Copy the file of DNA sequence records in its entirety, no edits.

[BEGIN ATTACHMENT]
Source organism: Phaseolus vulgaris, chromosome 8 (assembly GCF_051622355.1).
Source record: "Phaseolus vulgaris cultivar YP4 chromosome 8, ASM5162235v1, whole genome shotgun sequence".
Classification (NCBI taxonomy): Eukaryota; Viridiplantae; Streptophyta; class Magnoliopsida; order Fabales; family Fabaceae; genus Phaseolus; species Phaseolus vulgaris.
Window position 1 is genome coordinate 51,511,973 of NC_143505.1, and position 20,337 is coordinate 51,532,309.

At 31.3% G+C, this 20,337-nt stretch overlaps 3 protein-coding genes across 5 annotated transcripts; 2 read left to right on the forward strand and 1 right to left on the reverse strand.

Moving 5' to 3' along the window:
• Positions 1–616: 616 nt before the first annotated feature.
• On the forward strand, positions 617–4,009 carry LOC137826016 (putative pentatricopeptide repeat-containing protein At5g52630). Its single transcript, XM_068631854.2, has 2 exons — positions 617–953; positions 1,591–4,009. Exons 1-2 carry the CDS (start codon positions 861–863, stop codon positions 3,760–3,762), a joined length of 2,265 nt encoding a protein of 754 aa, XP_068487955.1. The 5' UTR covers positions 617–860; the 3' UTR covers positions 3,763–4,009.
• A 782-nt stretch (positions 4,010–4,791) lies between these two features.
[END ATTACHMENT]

Source organism: Phaseolus vulgaris, chromosome 8 (assembly GCF_051622355.1).
Source record: "Phaseolus vulgaris cultivar YP4 chromosome 8, ASM5162235v1, whole genome shotgun sequence".
Classification (NCBI taxonomy): Eukaryota; Viridiplantae; Streptophyta; class Magnoliopsida; order Fabales; family Fabaceae; genus Phaseolus; species Phaseolus vulgaris.
Window position 1 is genome coordinate 51,511,973 of NC_143505.1, and position 20,337 is coordinate 51,532,309.

At 31.3% G+C, this 20,337-nt stretch overlaps 3 protein-coding genes across 5 annotated transcripts; 2 read left to right on the forward strand and 1 right to left on the reverse strand.

Moving 5' to 3' along the window:
• Positions 1–616: 616 nt before the first annotated feature.
• On the forward strand, positions 617–4,009 carry LOC137826016 (putative pentatricopeptide repeat-containing protein At5g52630). Its single transcript, XM_068631854.2, has 2 exons — positions 617–953; positions 1,591–4,009. Exons 1-2 carry the CDS (start codon positions 861–863, stop codon positions 3,760–3,762), a joined length of 2,265 nt encoding a protein of 754 aa, XP_068487955.1. The 5' UTR covers positions 617–860; the 3' UTR covers positions 3,763–4,009.
• A 782-nt stretch (positions 4,010–4,791) lies between these two features.